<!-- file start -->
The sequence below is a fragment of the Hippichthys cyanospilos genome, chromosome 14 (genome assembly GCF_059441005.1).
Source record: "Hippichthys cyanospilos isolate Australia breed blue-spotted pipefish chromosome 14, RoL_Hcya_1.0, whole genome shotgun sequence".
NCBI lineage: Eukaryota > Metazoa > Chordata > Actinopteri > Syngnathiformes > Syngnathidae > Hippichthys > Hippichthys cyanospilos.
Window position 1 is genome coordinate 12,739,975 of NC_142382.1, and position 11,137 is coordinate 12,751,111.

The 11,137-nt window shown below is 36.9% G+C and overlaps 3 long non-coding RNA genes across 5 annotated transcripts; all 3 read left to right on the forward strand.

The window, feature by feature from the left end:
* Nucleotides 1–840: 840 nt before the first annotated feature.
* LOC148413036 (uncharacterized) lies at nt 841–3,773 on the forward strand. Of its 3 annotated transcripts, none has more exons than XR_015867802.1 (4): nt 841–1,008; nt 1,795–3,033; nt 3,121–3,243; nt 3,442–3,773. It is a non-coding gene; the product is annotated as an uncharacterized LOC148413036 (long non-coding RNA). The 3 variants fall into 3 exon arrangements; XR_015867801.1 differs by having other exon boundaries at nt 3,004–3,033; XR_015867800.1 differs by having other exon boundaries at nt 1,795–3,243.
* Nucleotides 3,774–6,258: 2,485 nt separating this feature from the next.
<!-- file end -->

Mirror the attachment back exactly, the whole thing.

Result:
The sequence below is a fragment of the Hippichthys cyanospilos genome, chromosome 14 (genome assembly GCF_059441005.1).
Source record: "Hippichthys cyanospilos isolate Australia breed blue-spotted pipefish chromosome 14, RoL_Hcya_1.0, whole genome shotgun sequence".
NCBI lineage: Eukaryota > Metazoa > Chordata > Actinopteri > Syngnathiformes > Syngnathidae > Hippichthys > Hippichthys cyanospilos.
Window position 1 is genome coordinate 12,739,975 of NC_142382.1, and position 11,137 is coordinate 12,751,111.

The 11,137-nt window shown below is 36.9% G+C and overlaps 3 long non-coding RNA genes across 5 annotated transcripts; all 3 read left to right on the forward strand.

The window, feature by feature from the left end:
* Nucleotides 1–840: 840 nt before the first annotated feature.
* LOC148413036 (uncharacterized) lies at nt 841–3,773 on the forward strand. Of its 3 annotated transcripts, none has more exons than XR_015867802.1 (4): nt 841–1,008; nt 1,795–3,033; nt 3,121–3,243; nt 3,442–3,773. It is a non-coding gene; the product is annotated as an uncharacterized LOC148413036 (long non-coding RNA). The 3 variants fall into 3 exon arrangements; XR_015867801.1 differs by having other exon boundaries at nt 3,004–3,033; XR_015867800.1 differs by having other exon boundaries at nt 1,795–3,243.
* Nucleotides 3,774–6,258: 2,485 nt separating this feature from the next.